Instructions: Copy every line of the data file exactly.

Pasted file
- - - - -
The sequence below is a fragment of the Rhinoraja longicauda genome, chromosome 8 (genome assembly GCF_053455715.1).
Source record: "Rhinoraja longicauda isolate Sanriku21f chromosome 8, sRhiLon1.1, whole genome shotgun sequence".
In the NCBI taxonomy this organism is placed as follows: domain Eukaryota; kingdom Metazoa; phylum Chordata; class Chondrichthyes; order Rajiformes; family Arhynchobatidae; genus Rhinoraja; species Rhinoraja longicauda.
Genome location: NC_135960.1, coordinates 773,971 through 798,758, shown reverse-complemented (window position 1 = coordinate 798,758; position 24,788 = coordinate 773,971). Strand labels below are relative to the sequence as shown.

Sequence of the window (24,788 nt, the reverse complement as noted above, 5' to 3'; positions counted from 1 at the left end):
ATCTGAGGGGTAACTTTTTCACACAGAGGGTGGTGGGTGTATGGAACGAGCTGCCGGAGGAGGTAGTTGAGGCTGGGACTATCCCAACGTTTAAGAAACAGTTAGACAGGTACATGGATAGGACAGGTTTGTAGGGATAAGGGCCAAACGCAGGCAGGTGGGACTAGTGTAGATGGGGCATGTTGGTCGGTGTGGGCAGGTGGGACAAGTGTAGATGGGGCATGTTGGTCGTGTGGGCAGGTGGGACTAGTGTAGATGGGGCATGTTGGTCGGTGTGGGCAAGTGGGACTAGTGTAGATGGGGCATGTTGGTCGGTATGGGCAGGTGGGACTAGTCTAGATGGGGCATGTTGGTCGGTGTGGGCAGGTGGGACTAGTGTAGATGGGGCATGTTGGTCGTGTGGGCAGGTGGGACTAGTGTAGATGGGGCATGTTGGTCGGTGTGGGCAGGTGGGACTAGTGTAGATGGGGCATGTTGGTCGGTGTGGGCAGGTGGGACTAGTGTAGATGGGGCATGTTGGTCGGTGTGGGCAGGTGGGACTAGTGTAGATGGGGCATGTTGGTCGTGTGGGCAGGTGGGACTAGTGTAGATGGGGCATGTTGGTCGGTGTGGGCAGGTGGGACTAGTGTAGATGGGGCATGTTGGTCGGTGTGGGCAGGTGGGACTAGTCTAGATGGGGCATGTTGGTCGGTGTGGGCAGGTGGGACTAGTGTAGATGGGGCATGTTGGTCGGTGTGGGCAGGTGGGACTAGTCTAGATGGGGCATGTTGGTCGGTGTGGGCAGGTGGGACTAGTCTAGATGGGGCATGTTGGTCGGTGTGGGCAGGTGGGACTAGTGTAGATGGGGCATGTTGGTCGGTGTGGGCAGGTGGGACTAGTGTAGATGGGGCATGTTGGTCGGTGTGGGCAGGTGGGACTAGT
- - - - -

The sequence below is a fragment of the Rhinoraja longicauda genome, chromosome 8 (genome assembly GCF_053455715.1).
Source record: "Rhinoraja longicauda isolate Sanriku21f chromosome 8, sRhiLon1.1, whole genome shotgun sequence".
In the NCBI taxonomy this organism is placed as follows: domain Eukaryota; kingdom Metazoa; phylum Chordata; class Chondrichthyes; order Rajiformes; family Arhynchobatidae; genus Rhinoraja; species Rhinoraja longicauda.
Genome location: NC_135960.1, coordinates 773,971 through 798,758, shown reverse-complemented (window position 1 = coordinate 798,758; position 24,788 = coordinate 773,971). Strand labels below are relative to the sequence as shown.

Sequence of the window (24,788 nt, the reverse complement as noted above, 5' to 3'; positions counted from 1 at the left end):
ATCTGAGGGGTAACTTTTTCACACAGAGGGTGGTGGGTGTATGGAACGAGCTGCCGGAGGAGGTAGTTGAGGCTGGGACTATCCCAACGTTTAAGAAACAGTTAGACAGGTACATGGATAGGACAGGTTTGTAGGGATAAGGGCCAAACGCAGGCAGGTGGGACTAGTGTAGATGGGGCATGTTGGTCGGTGTGGGCAGGTGGGACAAGTGTAGATGGGGCATGTTGGTCGTGTGGGCAGGTGGGACTAGTGTAGATGGGGCATGTTGGTCGGTGTGGGCAAGTGGGACTAGTGTAGATGGGGCATGTTGGTCGGTATGGGCAGGTGGGACTAGTCTAGATGGGGCATGTTGGTCGGTGTGGGCAGGTGGGACTAGTGTAGATGGGGCATGTTGGTCGTGTGGGCAGGTGGGACTAGTGTAGATGGGGCATGTTGGTCGGTGTGGGCAGGTGGGACTAGTGTAGATGGGGCATGTTGGTCGGTGTGGGCAGGTGGGACTAGTGTAGATGGGGCATGTTGGTCGGTGTGGGCAGGTGGGACTAGTGTAGATGGGGCATGTTGGTCGTGTGGGCAGGTGGGACTAGTGTAGATGGGGCATGTTGGTCGGTGTGGGCAGGTGGGACTAGTGTAGATGGGGCATGTTGGTCGGTGTGGGCAGGTGGGACTAGTCTAGATGGGGCATGTTGGTCGGTGTGGGCAGGTGGGACTAGTGTAGATGGGGCATGTTGGTCGGTGTGGGCAGGTGGGACTAGTCTAGATGGGGCATGTTGGTCGGTGTGGGCAGGTGGGACTAGTCTAGATGGGGCATGTTGGTCGGTGTGGGCAGGTGGGACTAGTGTAGATGGGGCATGTTGGTCGGTGTGGGCAGGTGGGACTAGTGTAGATGGGGCATGTTGGTCGGTGTGGGCAGGTGGGACTAGT